“I think the fire to win the championship is burning stronger than ever for me,” Indy 500 runner-up Marcus Ericsson said.

The calendar has turned, and so have the driver’s attentions, away from the Indy 500, and onto Detroit and the race for the series championship. The Motor City’s race will be different this year, returning to downtown for the first time in over 30 years.

“The fan turnout at Belle Isle was always fantastic. Moving it properly into downtown is going to be amazing,” Alexander Rossi said. “Certainly new races are exciting for us. It levels the playing field. Everyone starts from scratch, essentially. Last time was Nashville, which was actually fairly recently, but before that, I don’t think we’ve ever been to a track that no driver had been to before, so I’m very excited.”

“I think it will be spectacular. We’re back in downtown Detroit, which I’ll miss Belle Isle, but I’m sure this one will be as cool,” Rossi’s Arrow McLaren teammate Pato O’Ward said. “Just looking forward to a new circuit. I’m curious to see that double pit lane, which we’ve never had. I think they’ll be some very good challenges, and we’re ready.”

Detroit will be a major change from the IMS oval, but just as important to win in the fight for the series championship. A mere 37 points separate the top four drivers. A win in Detroit is a 51-point boost, which could mean another standings shakeup.

“What we want is the championship, right? But there’s a long way to go,” O’Ward said. “We just have to keep doing what we’re doing. We’ve been contenders every single weekend so that’s a lot of things that we can be proud of.”

“Going to Detroit is definitely going to be fun. I’m going to try to get that win in Detroit this weekend, and then go and get that championship,” Ericsson said. “A lot to play for still. We’re excited. We’ve had a great start to the year, so we just have to keep doing what we’ve been doing and we’re going to be right there in the fight.”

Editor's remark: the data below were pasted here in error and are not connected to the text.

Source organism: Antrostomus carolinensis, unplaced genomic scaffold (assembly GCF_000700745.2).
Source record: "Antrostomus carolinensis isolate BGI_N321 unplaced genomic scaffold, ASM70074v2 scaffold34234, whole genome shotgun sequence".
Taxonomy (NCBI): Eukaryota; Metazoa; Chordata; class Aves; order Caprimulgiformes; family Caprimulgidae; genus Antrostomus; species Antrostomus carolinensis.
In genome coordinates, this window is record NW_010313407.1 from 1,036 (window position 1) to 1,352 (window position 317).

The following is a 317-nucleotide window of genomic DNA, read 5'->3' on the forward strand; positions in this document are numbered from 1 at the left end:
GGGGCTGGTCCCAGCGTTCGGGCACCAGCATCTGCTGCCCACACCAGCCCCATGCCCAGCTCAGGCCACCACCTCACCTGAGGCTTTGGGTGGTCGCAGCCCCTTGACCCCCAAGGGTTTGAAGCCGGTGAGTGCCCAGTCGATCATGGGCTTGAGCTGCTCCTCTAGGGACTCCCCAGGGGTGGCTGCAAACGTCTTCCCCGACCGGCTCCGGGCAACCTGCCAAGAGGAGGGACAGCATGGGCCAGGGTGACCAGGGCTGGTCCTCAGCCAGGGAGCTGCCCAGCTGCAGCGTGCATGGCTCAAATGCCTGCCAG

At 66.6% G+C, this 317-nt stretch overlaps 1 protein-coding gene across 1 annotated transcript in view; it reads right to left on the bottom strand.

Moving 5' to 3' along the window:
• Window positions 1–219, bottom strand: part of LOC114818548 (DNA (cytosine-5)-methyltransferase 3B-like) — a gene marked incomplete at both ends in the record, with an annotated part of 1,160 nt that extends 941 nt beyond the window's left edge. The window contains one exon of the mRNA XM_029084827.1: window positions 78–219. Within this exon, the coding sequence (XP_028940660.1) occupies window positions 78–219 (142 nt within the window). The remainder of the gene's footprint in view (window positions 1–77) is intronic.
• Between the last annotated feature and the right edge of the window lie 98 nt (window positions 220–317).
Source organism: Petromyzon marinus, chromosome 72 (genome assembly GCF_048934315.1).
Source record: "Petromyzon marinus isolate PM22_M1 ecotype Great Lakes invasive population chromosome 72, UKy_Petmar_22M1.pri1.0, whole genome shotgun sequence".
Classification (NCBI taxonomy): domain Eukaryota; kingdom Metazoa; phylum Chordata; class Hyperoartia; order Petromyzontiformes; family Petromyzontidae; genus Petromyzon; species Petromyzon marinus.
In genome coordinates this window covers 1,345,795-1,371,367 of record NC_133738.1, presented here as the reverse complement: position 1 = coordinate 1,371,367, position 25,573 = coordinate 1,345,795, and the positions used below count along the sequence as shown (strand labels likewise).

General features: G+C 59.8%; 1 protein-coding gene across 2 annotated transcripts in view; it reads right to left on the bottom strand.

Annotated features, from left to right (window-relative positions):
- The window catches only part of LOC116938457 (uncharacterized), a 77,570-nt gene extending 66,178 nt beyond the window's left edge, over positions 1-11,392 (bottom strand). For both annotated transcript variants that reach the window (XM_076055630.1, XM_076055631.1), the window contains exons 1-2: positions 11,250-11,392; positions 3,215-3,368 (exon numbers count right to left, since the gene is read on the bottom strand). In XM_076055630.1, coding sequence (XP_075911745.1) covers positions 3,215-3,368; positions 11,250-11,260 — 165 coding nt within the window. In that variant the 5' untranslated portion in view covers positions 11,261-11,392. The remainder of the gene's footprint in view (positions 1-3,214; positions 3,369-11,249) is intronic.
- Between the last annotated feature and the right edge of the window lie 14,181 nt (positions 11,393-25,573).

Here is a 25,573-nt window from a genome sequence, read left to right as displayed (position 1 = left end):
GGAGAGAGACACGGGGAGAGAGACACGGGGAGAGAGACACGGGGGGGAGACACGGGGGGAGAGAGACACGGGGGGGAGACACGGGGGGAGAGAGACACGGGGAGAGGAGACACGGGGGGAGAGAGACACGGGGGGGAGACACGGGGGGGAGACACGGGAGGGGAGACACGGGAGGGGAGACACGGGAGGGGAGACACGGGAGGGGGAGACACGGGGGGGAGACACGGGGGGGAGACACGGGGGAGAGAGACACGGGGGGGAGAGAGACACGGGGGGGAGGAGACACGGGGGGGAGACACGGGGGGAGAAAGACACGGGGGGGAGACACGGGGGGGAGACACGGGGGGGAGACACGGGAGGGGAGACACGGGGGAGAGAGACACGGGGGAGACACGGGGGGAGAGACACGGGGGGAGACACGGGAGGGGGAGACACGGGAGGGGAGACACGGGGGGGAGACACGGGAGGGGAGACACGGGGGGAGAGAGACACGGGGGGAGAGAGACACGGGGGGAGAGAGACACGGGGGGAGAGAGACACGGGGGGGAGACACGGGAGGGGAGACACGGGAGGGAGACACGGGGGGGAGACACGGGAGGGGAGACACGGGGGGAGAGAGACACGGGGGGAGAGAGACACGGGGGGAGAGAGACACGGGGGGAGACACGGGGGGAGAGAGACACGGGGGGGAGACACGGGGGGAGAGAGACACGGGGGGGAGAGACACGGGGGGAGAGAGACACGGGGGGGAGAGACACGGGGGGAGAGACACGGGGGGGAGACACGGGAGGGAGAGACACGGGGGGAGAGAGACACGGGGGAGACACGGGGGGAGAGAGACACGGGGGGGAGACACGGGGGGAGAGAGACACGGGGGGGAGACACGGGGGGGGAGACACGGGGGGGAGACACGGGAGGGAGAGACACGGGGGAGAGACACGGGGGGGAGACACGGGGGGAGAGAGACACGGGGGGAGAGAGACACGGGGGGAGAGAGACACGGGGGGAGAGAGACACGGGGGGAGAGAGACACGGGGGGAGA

Eleven races left in that fight.

INDIANAPOLIS (WISH) — A lot of famous race car drivers have come from the state of Indiana.

There are two more up-and-coming drivers who hope to add their names to that list in the near future.

“Open-wheel racing always had my heart,” said USF2000 driver Al Morey IV. “I’d watch IndyCar and Formula 1 with my dad.”

Morey is a student at Hamilton Southeastern High School in Fishers. He competes in USF2000 presented by Cooper Tires. That series is on the “Road to Indy” ladder.

“I’d love to be in IndyCar one day,” Morey said. “You know, some sports car racing, I wouldn’t turn down. A lot of my friends actually have done some European sports cars and some American sports cars. I think that’d be a lot of fun. But ultimately, I’d like to be in IndyCar.”

He’s not the only central Indiana student who competes in that series because Franklin Central High School’s Elliot Cox competes with Morey in USF2000.

“I started racing when I was 5 years old,” the Indianapolis high schooler said. “I originally wanted a dirt bike, but nobody in my family thought that was a good idea. So my grandpap took me to a go-kart store for the first time, bought me a go-kart and I just fell in love with it.”

Both Cox and Morey competed on the Indianapolis Motor Speedway Road Course and the Lucas Oil Indianapolis Raceway Park oval in May.

“I couldn’t be more thankful to be here,” Cox said. “Couldn’t be more thankful for the opportunities I have. I just love it.”

Morey is currently 11th in the championship standings, while Cox is one spot behind him in 12th.

INDIANAPOLIS (WISH) — The Indianapolis Motor Speedway does not do a yearly economic study on the money the Indianapolis 500 brings into the area, but, at the last check, the city’s tourism arm postulates this year’s total was upwards of $300 million.

Visit Indy, in some years, has found the tally has reached as high as $330 million.

Nate Swick, the senior communications manager with Visit Indy, told News 8 on Tuesday that the money spent this year would be on par with years past. “The last one they did said we bring in $300 million from this event alone, so it’s a healthy nine figures no matter if it’s that or it would be more than that if anything.”

Many amenities around the city were at capacity because of the race. “The hotels downtown are at a virtual sellout. Hotels downtown, it’s hard to get a reservation. It might take a little longer to get an Uber,” Swick said.